Here is my support****...I know that we can all receive individual inspiration for our own family's needs. I know that it wasn't by accident that I came across a copy of "pH Miracle" or became friends with the daughter of a highly criticized, but also highly respected doctor and scientist who has reversed cancer and diabetes. I don't think it was by accident that I married a guy who would get type 1 diabetes after a month of being married. And no accident that I was a counselor for 10 years for diabetic kids and worked for Roche Diagnostics; helping mostly new diabetics getting set up with their new meters and calming their fears of this dreaded disease...NO ACCIDENT. I also believe that God put healing herbs and plants on the earth to cure disease. I believe that if we follow the Word of Wisdom and eat meat sparingly (in times of winter and famine) that we will be blessed and disease will pass over us. (That's my interpretation). Thanks for your post... I'm not a highly opinionated individual, but I do have a strong opinion and passion about what we put into our bodies, and it is SO nice and refreshing to actually have friends and family who don't criticize or look down on me for not buying my kids a Happy Meal twice a week...or let them drink Cow's milk every day...or limit the meat they eat...etc, etc, etc. They make me feel like I'm neglecting my family and failing as a mother...for a moment. And then I realize that power that I have and know that this just didn't "happen."
You go girl!

Mother of the Wild Boys said...

Amen, Cheryl. Truly.
*hugs*

michelle said...

I sent this to my sister. I know she'll love it.

So I'm going to jump in, though, with a little defense of those who freak out sometimes -- because sometimes it's because there ARE those out there who INSIST that their choices are the BEST and that anyone else is EVIL or at least wrong. We see it in so many fronts -- from politics to health to parenting to product purchasing to store choosing to.... I will confess to sometimes being defensive when I run into stuff like what you are sharing because of baggage of that yuck. Because not only do we have to make decisions based on information, but also based on our own knowledge of ourselves and our personal situations. You and I recently talked about examples of this. ;)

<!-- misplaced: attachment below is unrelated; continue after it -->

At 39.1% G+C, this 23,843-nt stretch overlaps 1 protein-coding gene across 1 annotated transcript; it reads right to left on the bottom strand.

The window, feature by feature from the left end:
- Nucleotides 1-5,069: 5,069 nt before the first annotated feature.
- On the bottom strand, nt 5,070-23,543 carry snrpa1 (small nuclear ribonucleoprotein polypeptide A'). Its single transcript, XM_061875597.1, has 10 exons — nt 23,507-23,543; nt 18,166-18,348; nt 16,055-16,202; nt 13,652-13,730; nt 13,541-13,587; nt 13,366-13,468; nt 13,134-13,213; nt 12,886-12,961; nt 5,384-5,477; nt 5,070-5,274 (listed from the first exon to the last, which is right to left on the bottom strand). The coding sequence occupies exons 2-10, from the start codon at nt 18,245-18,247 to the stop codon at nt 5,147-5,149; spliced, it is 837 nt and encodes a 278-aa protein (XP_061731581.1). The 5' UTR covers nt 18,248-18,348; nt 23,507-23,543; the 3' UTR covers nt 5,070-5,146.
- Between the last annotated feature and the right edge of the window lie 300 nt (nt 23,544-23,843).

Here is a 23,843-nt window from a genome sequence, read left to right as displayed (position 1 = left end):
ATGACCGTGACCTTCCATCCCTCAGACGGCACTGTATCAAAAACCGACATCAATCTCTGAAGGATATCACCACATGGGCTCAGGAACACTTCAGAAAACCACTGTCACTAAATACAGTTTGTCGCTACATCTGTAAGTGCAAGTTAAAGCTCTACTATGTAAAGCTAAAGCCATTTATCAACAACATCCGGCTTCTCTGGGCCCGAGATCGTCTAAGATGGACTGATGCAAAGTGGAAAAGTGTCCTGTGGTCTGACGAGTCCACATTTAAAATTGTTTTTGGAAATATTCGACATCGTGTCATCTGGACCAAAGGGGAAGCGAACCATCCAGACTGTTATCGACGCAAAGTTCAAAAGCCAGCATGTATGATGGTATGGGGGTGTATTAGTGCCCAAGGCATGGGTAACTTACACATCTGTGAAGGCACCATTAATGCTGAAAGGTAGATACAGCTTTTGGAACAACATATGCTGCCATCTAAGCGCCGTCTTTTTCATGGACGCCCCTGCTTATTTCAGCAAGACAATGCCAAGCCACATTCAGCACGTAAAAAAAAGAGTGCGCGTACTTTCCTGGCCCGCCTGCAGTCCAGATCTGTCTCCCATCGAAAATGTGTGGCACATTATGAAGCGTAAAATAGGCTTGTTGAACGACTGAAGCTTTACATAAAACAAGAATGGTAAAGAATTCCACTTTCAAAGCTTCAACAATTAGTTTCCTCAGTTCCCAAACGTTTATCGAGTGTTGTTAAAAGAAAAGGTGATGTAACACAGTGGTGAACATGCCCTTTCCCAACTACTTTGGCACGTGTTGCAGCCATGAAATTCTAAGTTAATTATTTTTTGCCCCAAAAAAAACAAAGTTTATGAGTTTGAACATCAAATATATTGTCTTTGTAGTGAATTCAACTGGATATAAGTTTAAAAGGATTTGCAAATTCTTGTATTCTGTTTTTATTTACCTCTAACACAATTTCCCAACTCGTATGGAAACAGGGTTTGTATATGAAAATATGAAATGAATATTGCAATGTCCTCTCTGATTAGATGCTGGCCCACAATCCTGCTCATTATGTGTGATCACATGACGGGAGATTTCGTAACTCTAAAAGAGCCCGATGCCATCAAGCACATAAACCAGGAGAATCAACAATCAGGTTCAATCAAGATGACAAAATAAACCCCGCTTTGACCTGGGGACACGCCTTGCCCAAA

It's great to have choices and it's great to be respectful of what others choose to do. And it's great to learn by experience what feels right and works for us.

I can totally hook you up with my sis who is an expert on homebirth. Me? My perfect picture involves a little bit of everything. ;) Sad that I won't get a chance to try for that perfect birthing experience.

And I am totally with you on the green thing. I'm ready for spring, I am. Very.

michelle said...

I guess another way of saying what I said is that I appreciate how you share what works for you with that caveat that it's what works for you. I just wish there was more of that out there. ;)

michelle said...

OK, one more thing...I'm not wanting to defend defensiveness...part of my point is that if people are being defensive with you, it may be because they've had some bad experiences in the past.

Or maybe they are just afraid of new stuff, like you said.

Cheryl said...

michelle, no worries. :) You explain yourself really well and I know exactly what you mean. <3

Holly said...

I really liked this post. I agree that it's easy to get upset when someone makes a different choice and we start to feel like we need to defend our own choices or criticize theirs. I commented on a homebirth post a bit ago and hopefully it came across the right way. I can appreciate your decision to homebirth, but when you and other commenters start saying that women just don't know what they are missing out on- that says to me that you feel like your choice should be our choice. And like I said, I had a homebirth and was completely unimpressed and much happier with my OB. I'm happy for those who love homebirth and end up with a healthy baby, but it's not for me and I don't like people telling me I just haven't read the studies and I just don't know what I'm missing out on.